SIRA shares plan to address poor return-to-work performance

SIRA shares plan to address poor return-to-work performance | Insurance Business Australia

SIRA shares plan to address poor return-to-work performance

The State Insurance Regulatory Authority (SIRA) of New South Wales (NSW) plans to improve return-to-work performance in the NSW workers' compensation scheme as return-to-work rates, a key measure for the scheme, have plummeted since 2015.

In 2015, nearly nine in 10 injured workers were back at work within 13 weeks. But now, SIRA found that fewer than eight in 10 injured workers have returned to work in 13 weeks.

Therefore, SIRA aims to address poor back-to-work performance in the NSW workers' compensation scheme by:

  • Requiring all workers' compensation insurers to resubmit their business plans with detail on how they will improve 4-week return-to-work performance. Resubmitted business plans are due to SIRA by February 28, 2022;
  • Reviewing all insurers' return-to-work practices in the first half of 2022, which will include assessing insurers' injury management program, file reviews, interviews with customers and claims staff, and a review of the systems and controls in place to identify workers at risk of not returning to work;
  • Introducing a return-to-work and early intervention Standard of Practice articulating SIRA's expectations regarding return-to-work and providing a checklist to identify the risk factors for delayed recovery. The regulator is publicly consulting on the standard until February 28, 2022;
  • Publishing the return-to-work performance of all insurers in 2022 in line with SIRA's commitment to improving transparency in the workers' compensation scheme and holding insurers accountable for their performance;
  • Establishing a dedicated return-to-work inspectorate, which will seek to improve workers' recovery and return-to-work outcomes through education initiatives and, when necessary, enforcement action targeted at employers;
  • Funding a two-year research fellowship at the Black Dog Institute to focus on return to work for people with a psychological injury, helping SIRA understand barriers to recovery and workplaces manage successful return to work for people with a psychological injury;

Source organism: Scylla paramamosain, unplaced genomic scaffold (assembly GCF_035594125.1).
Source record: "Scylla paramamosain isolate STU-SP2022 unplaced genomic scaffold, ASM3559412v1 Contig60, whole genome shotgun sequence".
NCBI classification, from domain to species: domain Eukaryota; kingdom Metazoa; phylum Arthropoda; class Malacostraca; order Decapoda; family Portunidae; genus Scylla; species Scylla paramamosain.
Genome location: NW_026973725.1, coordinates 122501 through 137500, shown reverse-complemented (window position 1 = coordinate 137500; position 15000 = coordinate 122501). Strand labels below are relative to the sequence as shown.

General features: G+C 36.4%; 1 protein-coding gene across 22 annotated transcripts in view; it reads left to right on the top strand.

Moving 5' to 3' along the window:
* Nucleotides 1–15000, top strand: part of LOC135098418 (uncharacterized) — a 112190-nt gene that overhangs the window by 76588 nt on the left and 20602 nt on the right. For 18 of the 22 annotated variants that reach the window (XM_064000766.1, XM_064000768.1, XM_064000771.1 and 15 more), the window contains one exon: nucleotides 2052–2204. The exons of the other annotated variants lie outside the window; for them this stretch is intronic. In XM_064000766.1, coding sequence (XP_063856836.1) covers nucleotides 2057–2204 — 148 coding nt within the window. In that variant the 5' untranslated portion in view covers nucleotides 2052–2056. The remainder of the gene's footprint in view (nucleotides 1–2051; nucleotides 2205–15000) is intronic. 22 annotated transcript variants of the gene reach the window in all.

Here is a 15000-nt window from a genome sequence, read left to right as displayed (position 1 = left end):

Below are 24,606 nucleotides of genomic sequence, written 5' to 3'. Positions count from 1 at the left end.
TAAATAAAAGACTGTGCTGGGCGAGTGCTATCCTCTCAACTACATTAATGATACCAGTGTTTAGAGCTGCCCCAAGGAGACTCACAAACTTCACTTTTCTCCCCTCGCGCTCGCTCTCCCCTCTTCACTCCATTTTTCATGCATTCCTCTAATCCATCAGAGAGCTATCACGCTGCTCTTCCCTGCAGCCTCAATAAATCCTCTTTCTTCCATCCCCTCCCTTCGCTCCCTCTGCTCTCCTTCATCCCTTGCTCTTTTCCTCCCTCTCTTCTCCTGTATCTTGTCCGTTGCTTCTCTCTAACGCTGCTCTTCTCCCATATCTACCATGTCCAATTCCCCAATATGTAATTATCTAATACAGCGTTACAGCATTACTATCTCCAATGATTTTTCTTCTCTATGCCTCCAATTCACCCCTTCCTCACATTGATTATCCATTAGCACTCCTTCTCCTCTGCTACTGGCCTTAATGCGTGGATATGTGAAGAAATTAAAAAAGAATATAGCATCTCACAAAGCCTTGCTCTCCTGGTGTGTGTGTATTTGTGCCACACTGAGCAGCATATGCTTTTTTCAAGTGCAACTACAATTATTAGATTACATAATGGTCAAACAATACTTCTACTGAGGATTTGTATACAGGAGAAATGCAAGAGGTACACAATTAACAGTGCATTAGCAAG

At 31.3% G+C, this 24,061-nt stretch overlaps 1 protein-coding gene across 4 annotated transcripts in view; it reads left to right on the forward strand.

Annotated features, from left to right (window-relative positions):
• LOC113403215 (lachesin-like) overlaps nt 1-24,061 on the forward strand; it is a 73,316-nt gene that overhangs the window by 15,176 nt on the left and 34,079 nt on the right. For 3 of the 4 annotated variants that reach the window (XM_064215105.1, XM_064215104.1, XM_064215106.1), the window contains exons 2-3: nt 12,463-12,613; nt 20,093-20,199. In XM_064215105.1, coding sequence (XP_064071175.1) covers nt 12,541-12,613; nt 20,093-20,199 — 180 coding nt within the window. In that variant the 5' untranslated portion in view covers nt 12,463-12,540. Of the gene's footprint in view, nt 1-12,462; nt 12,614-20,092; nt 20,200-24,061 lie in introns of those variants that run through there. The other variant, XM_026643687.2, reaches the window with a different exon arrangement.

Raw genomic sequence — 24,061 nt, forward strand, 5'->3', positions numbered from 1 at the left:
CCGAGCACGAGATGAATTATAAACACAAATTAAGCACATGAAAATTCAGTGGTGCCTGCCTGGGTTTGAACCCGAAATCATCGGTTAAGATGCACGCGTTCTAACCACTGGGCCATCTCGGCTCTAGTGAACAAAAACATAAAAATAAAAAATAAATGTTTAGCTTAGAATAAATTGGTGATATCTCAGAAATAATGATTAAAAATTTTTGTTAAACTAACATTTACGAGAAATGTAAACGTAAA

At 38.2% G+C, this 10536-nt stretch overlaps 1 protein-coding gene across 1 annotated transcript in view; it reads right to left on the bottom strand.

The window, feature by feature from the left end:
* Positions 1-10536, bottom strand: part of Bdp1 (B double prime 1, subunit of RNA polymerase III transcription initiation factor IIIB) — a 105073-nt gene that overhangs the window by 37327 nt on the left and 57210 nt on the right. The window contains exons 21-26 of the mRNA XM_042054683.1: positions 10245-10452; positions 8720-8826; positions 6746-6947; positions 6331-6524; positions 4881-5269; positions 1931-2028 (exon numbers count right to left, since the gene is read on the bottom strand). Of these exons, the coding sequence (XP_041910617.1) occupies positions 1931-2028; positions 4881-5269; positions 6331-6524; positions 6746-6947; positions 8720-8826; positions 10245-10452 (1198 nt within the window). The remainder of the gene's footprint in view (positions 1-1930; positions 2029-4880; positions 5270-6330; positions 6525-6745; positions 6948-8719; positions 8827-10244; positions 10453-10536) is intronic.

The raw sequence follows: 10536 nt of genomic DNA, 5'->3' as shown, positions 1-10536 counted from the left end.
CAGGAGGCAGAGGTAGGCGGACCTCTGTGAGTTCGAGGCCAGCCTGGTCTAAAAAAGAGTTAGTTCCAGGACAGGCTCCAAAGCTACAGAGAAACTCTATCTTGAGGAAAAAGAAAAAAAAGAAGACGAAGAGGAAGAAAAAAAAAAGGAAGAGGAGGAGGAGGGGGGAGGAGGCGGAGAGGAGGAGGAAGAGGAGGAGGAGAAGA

• Expanding the scope of its review into the compliance and performance of Treasury Managed Fund (TMF) government agencies to audit return-to-work performance to support the public sector to implement improvements where they are needed and ensure it has best practice systems in place;
  • Using predictive modelling to identify and target employers with workers that may be at higher risk of delayed return to work. It will also seek to support and educate employers through outbound calls, site visits, and providing information to improve workers' return-to-work outcomes;
  • Trialling its successful CTP Assist program in the workers' compensation scheme for 12 months. As part of the program, it will make outbound calls to workers at risk of delayed recovery as early as possible in the claims process, equipping workers with the information they need to improve their understanding of the health benefits of good work and drive their recovery; and
  • Partnering with the Australian Rehabilitation Providers Association (ARPA) to further explore the benefits of workplace rehabilitation providers on positive return-to-work outcomes.

Read more: SIRA announces fee changes to NSW workers' compensation scheme

Commenting SIRA's priority action plan to address factors contributing to poor performance, chief executive Adam Dent highlighted the scheme's aim.

“The core role of the workers' compensation scheme is to help people recover and return to work,” Dent said. “We know that staying at work or early return to work after an injury leads to the best possible health and social outcomes. Delayed return to work has serious implications for injured people as the evidence shows that the longer a person is away from work, the less likely they are ever to return.”

Aside from poorer outcomes for workers, Dent explained that delayed return-to-work significantly impacts the financial performance of the scheme.

“While the deterioration is more pronounced with some insurers, it is [a] pattern that is evident across the system as well as in some other jurisdictions,” he added. “SIRA is committed to undertaking 10 actions aimed at reversing the trend of poor return-to-work performance and pushing insurers and employers to do better. We're targeting a range of measures that promote compliance with the practices that we know underpin positive return to work outcomes.”

This month, SIRA also announced that it will remove the loadings from surgical procedure fees in the NSW workers' compensation scheme beginning July 01, 2022, to bring surgical procedure fees in line with Australian Medical Association (AMA) rates and fees paid in the compulsory third-party (CTP) insurance scheme while remaining among the highest of all Australian jurisdictions.

However, the regulator clarified that loadings on surgical consultation will remain in response to surgeons' feedback giving the go signal for additional administrative processes associated with the NSW workers’ compensation scheme.